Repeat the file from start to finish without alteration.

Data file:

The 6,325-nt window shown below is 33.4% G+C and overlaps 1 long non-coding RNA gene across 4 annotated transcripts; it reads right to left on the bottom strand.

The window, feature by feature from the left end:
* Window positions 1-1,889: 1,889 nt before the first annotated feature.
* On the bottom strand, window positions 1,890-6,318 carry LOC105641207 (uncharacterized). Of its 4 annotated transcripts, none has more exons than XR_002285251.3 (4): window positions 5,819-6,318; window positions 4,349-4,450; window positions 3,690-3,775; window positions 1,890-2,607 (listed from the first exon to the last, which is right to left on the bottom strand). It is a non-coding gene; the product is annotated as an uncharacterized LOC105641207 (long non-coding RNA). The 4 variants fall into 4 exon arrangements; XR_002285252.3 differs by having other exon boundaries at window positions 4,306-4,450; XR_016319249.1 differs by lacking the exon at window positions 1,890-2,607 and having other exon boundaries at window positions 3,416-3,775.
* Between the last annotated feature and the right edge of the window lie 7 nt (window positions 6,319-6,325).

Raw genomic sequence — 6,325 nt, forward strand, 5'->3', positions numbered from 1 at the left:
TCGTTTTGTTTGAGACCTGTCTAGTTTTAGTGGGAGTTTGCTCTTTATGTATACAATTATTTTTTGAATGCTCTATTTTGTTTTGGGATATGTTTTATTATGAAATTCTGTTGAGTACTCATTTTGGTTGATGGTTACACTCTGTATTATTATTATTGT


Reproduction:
The 6,325-nt window shown below is 33.4% G+C and overlaps 1 long non-coding RNA gene across 4 annotated transcripts; it reads right to left on the bottom strand.

The window, feature by feature from the left end:
* Window positions 1-1,889: 1,889 nt before the first annotated feature.
* On the bottom strand, window positions 1,890-6,318 carry LOC105641207 (uncharacterized). Of its 4 annotated transcripts, none has more exons than XR_002285251.3 (4): window positions 5,819-6,318; window positions 4,349-4,450; window positions 3,690-3,775; window positions 1,890-2,607 (listed from the first exon to the last, which is right to left on the bottom strand). It is a non-coding gene; the product is annotated as an uncharacterized LOC105641207 (long non-coding RNA). The 4 variants fall into 4 exon arrangements; XR_002285252.3 differs by having other exon boundaries at window positions 4,306-4,450; XR_016319249.1 differs by lacking the exon at window positions 1,890-2,607 and having other exon boundaries at window positions 3,416-3,775.
* Between the last annotated feature and the right edge of the window lie 7 nt (window positions 6,319-6,325).

Raw genomic sequence — 6,325 nt, forward strand, 5'->3', positions numbered from 1 at the left:
TCGTTTTGTTTGAGACCTGTCTAGTTTTAGTGGGAGTTTGCTCTTTATGTATACAATTATTTTTTGAATGCTCTATTTTGTTTTGGGATATGTTTTATTATGAAATTCTGTTGAGTACTCATTTTGGTTGATGGTTACACTCTGTATTATTATTATTGT